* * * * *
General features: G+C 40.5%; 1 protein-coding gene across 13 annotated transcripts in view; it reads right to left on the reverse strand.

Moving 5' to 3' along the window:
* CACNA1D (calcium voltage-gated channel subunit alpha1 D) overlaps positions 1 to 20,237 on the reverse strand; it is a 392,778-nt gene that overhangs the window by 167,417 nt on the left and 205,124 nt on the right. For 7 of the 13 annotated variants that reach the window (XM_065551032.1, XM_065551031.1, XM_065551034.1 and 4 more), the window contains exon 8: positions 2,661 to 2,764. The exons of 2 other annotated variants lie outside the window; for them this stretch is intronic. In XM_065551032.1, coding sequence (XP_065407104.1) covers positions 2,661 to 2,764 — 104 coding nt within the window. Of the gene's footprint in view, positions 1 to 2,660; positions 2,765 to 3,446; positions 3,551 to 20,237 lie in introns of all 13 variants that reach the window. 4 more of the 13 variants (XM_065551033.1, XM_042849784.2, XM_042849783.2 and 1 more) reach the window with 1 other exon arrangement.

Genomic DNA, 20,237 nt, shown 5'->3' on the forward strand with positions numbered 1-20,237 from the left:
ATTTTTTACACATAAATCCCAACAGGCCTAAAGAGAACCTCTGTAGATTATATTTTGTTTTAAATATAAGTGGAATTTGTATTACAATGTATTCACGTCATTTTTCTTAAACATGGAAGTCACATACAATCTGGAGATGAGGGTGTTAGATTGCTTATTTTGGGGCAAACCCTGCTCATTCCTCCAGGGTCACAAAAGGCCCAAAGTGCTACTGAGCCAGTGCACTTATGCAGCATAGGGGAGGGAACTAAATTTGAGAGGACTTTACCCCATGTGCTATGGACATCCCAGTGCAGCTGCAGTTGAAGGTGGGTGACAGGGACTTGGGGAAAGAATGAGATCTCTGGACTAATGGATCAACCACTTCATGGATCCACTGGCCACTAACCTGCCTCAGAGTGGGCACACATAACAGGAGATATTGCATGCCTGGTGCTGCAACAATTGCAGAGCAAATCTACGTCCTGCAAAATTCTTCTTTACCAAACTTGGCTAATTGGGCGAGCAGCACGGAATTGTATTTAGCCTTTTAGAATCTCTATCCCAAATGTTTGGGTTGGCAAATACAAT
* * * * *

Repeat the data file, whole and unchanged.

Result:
General features: G+C 40.5%; 1 protein-coding gene across 13 annotated transcripts in view; it reads right to left on the reverse strand.

Moving 5' to 3' along the window:
* CACNA1D (calcium voltage-gated channel subunit alpha1 D) overlaps positions 1 to 20,237 on the reverse strand; it is a 392,778-nt gene that overhangs the window by 167,417 nt on the left and 205,124 nt on the right. For 7 of the 13 annotated variants that reach the window (XM_065551032.1, XM_065551031.1, XM_065551034.1 and 4 more), the window contains exon 8: positions 2,661 to 2,764. The exons of 2 other annotated variants lie outside the window; for them this stretch is intronic. In XM_065551032.1, coding sequence (XP_065407104.1) covers positions 2,661 to 2,764 — 104 coding nt within the window. Of the gene's footprint in view, positions 1 to 2,660; positions 2,765 to 3,446; positions 3,551 to 20,237 lie in introns of all 13 variants that reach the window. 4 more of the 13 variants (XM_065551033.1, XM_042849784.2, XM_042849783.2 and 1 more) reach the window with 1 other exon arrangement.

Genomic DNA, 20,237 nt, shown 5'->3' on the forward strand with positions numbered 1-20,237 from the left:
ATTTTTTACACATAAATCCCAACAGGCCTAAAGAGAACCTCTGTAGATTATATTTTGTTTTAAATATAAGTGGAATTTGTATTACAATGTATTCACGTCATTTTTCTTAAACATGGAAGTCACATACAATCTGGAGATGAGGGTGTTAGATTGCTTATTTTGGGGCAAACCCTGCTCATTCCTCCAGGGTCACAAAAGGCCCAAAGTGCTACTGAGCCAGTGCACTTATGCAGCATAGGGGAGGGAACTAAATTTGAGAGGACTTTACCCCATGTGCTATGGACATCCCAGTGCAGCTGCAGTTGAAGGTGGGTGACAGGGACTTGGGGAAAGAATGAGATCTCTGGACTAATGGATCAACCACTTCATGGATCCACTGGCCACTAACCTGCCTCAGAGTGGGCACACATAACAGGAGATATTGCATGCCTGGTGCTGCAACAATTGCAGAGCAAATCTACGTCCTGCAAAATTCTTCTTTACCAAACTTGGCTAATTGGGCGAGCAGCACGGAATTGTATTTAGCCTTTTAGAATCTCTATCCCAAATGTTTGGGTTGGCAAATACAAT